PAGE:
It’s an impetus that I’m referring to here. A need for all that writing to be placed under the reader’s nose. Put bluntly, I did not find Ali’s prose fabulous. And that is not at all a problem. Fabulous is just one adjective, in much the same manner as I am just one reviewer. For me, the problem to sit with was the absence of the second condition. The purpose.

How (not) to be literary

“An endless search for satisfaction” is how most of us would not just summarise our lives but also describe every day and night of those lives. What, then, makes Ib’s life worthy of ink and paper, bound into a book? I don’t have the answer to that question. From the very outset, working with his simple and pleasing observations about religion, his rather tedious usage of “man” as that undesirable impersonal pronoun, and his philosophical reflections that are mostly unwarranted but which occasionally hit the spot, I had the feeling that finding an answer to that question – why I should read what Ib has to offer me – wasn’t going to be easy.

My purpose then was to find out whether finding that answer would be worth it. It was not. I stayed with Ib for the duration of his hardbound autobiographical journey, and even as I learned to accommodate his childlike realisations of how the world works and the lack of turns and layers to his story’s progression, I could not bring myself to think of Ib as a remarkable narrator.

In a recent interview, Ali states, “(The literary fiction genre) does not aim to please or lead or instruct or inspire – it is that which the writer writes without boundary, without censorship, without thought of consequence.” There’s something in that thought worthy of propagation, a sentiment harking back to our very desire to write, to the question of why one writes at all.

Without a doubt, a work of literary fiction will not and should not aim to please or lead or instruct or inspire. But the implication of it cannot be that anything considered to be literary fiction should be absolved of certain requirements, certain questions beginning with why. Equally, the implication cannot be that anything written without fear and misgivings then deserves to be called – or be praised as – literary fiction.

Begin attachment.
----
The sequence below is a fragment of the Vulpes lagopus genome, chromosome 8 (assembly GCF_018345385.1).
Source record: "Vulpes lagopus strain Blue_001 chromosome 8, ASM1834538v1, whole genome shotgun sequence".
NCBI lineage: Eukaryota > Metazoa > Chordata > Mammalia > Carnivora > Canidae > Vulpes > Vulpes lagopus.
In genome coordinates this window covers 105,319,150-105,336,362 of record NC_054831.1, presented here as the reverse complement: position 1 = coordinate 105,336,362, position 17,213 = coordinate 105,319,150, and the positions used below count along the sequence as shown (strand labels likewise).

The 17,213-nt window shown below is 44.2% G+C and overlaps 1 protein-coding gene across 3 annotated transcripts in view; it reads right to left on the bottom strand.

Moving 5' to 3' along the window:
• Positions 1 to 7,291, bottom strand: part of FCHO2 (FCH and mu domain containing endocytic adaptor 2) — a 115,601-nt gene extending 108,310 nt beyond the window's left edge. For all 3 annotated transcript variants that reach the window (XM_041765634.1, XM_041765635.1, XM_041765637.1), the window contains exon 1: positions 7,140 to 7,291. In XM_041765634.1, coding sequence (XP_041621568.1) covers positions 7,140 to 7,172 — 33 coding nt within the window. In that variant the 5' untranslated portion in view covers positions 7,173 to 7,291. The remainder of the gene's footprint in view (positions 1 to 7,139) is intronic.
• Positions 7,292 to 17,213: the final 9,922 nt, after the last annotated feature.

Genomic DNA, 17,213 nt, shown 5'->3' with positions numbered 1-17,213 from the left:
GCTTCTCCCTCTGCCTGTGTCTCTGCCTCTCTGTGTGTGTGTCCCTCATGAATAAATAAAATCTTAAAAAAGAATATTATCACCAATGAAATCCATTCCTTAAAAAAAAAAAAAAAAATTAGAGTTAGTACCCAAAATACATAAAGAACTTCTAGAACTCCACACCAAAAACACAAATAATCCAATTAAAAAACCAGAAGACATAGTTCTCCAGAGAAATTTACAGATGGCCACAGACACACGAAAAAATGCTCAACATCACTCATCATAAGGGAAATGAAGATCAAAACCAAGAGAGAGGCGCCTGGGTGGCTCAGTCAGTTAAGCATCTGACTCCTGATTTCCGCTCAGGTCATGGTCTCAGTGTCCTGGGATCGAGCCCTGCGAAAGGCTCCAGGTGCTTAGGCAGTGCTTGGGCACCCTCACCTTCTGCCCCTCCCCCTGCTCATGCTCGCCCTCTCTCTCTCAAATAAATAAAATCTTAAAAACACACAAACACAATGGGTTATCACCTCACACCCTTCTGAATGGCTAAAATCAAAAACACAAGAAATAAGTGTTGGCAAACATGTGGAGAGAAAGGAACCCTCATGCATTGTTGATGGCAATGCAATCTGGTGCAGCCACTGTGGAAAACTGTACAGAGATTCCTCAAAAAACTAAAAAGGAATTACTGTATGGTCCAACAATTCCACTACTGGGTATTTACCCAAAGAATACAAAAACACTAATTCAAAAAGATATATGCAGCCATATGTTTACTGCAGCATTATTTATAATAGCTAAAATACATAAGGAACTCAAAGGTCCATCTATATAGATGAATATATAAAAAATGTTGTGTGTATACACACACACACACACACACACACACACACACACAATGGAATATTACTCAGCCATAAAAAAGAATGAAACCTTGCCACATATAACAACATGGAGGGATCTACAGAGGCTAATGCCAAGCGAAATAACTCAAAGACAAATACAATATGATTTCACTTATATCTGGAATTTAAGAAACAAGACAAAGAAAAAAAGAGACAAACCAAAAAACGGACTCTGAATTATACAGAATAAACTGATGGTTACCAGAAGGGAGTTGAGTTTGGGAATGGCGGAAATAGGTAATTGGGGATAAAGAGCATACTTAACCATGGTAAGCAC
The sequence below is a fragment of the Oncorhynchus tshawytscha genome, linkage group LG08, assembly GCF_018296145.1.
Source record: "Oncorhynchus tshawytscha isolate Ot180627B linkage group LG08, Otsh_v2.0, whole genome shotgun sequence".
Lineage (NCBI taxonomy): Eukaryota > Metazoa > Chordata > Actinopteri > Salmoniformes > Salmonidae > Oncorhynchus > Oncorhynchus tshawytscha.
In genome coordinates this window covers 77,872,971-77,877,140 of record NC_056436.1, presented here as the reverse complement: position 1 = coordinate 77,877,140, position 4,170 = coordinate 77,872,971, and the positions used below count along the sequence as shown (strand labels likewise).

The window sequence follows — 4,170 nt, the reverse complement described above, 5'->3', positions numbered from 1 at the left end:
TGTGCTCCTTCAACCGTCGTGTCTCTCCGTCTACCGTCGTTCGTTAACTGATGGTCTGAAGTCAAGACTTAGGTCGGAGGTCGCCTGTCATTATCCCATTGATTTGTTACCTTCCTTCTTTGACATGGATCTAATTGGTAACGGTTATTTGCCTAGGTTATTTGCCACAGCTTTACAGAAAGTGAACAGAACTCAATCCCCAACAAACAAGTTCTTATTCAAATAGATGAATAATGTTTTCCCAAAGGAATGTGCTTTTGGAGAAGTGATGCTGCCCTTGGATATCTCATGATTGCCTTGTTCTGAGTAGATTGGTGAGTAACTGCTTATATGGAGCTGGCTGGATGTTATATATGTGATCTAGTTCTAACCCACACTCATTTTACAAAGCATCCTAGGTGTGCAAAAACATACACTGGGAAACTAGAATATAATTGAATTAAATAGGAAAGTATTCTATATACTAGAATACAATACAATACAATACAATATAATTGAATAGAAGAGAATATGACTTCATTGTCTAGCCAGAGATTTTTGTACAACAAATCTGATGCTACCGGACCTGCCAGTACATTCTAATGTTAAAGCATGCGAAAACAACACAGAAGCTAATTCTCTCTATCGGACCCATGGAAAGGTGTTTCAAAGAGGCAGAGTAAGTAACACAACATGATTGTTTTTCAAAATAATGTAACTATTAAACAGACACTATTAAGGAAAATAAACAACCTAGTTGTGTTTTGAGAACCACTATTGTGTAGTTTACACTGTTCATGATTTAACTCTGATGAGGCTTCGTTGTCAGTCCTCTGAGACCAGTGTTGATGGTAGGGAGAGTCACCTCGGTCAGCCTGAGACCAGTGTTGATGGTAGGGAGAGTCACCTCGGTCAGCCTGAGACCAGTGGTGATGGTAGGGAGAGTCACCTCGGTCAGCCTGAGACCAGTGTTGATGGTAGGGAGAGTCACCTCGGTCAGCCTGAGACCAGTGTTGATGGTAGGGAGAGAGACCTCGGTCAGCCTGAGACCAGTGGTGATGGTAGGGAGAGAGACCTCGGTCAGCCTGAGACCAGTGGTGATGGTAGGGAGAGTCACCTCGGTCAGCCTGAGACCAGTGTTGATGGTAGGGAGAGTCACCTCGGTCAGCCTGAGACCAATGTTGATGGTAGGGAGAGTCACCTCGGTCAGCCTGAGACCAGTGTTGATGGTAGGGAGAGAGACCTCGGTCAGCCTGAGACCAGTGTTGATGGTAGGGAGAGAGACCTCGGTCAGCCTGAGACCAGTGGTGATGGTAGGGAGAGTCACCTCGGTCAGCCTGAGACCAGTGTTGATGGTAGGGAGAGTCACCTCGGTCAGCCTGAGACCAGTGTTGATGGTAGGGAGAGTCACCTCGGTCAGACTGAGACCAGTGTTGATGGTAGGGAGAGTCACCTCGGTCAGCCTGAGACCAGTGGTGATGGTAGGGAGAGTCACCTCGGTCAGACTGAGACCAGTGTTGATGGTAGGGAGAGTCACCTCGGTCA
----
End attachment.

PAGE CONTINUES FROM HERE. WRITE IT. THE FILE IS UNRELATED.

Following the death of a religious character in the book, Ib notes: “The alive are so present and the dead so absent. It’s the contrast that makes it horrible.” A few pages earlier, he has a brief discussion where someone tells him to be more like an ant, to which he says he’s more like a tree. Towards the end, he meets his mysterious woman who has long hair and big breasts and who wants to sleep with him. Regarding her, he says: “Immediately I was nervous but the hope that she couldn’t see I was nervous made me confident.” When this woman meets with an unfortunate death a few more pages later, I’m not one bit surprised.

Ordinariness is a fantastic literary pursuit, but it can end up marking our work in unforeseen ways. Ib’s Endless Search for Satisfaction isn’t tedious because it’s truly endless; it’s tedious because Ali has tried to meld an exciting form with dull content, and has, somewhere along the way, not quite succeeded.

Ib’s Endless Search for Satisfaction, Roshan Ali, Penguin Random House India.